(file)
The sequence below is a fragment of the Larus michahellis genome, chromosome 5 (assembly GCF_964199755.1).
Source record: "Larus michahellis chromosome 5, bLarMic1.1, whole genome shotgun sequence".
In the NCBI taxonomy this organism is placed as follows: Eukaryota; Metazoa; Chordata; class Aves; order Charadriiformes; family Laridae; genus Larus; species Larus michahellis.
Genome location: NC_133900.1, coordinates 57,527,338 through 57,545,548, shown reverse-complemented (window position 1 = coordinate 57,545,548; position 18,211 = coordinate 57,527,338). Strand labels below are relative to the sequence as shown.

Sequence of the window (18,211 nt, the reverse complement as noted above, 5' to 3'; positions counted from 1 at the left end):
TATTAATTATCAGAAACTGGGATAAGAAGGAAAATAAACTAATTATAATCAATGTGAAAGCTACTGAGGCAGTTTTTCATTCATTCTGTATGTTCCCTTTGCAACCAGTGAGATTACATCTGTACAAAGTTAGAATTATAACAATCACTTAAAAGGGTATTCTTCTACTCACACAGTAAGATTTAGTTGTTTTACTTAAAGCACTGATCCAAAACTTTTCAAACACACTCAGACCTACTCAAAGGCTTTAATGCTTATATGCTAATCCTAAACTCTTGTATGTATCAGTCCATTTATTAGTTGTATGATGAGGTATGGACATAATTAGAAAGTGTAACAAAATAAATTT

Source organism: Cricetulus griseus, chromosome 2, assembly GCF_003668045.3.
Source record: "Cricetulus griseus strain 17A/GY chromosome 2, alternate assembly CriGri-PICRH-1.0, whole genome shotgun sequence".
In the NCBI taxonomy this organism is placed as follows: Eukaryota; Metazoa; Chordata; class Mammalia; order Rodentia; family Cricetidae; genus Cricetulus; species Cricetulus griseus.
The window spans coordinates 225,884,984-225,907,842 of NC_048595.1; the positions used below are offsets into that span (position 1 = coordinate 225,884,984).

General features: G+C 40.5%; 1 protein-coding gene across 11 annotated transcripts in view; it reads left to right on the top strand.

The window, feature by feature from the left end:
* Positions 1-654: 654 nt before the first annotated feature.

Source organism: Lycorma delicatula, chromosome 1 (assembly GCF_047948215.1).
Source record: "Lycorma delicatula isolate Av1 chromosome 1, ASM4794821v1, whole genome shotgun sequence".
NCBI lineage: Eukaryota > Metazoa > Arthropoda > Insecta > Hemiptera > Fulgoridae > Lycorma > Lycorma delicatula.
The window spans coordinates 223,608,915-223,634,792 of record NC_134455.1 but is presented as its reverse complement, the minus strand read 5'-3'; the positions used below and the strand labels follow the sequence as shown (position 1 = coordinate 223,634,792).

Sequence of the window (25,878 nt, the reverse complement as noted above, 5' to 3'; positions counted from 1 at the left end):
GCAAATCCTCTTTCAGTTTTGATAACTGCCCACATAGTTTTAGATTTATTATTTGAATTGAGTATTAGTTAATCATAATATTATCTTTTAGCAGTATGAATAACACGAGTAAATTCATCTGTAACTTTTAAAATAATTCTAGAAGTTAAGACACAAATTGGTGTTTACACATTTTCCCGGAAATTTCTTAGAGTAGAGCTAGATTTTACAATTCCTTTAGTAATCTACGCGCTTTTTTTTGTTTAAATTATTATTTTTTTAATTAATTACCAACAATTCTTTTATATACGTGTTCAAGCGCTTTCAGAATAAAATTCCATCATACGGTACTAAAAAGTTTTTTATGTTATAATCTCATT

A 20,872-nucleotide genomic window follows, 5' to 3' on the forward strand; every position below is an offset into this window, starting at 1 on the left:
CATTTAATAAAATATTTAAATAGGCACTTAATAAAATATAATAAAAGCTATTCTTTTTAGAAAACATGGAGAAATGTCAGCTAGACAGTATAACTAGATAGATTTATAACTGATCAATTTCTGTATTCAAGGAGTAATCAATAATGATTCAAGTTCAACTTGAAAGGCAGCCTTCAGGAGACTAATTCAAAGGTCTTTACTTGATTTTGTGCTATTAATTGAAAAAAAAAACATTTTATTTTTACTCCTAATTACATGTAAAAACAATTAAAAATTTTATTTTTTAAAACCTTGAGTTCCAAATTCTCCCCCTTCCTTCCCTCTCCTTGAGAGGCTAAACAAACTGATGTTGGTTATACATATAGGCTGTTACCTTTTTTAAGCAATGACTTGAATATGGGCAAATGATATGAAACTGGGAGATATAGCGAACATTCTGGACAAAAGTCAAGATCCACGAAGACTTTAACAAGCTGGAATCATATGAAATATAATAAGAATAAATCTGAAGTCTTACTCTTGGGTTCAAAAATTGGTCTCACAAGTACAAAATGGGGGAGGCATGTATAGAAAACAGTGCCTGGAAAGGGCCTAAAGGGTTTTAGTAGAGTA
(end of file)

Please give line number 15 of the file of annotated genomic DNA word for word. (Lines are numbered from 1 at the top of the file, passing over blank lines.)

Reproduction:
Source record: "Lycorma delicatula isolate Av1 chromosome 1, ASM4794821v1, whole genome shotgun sequence".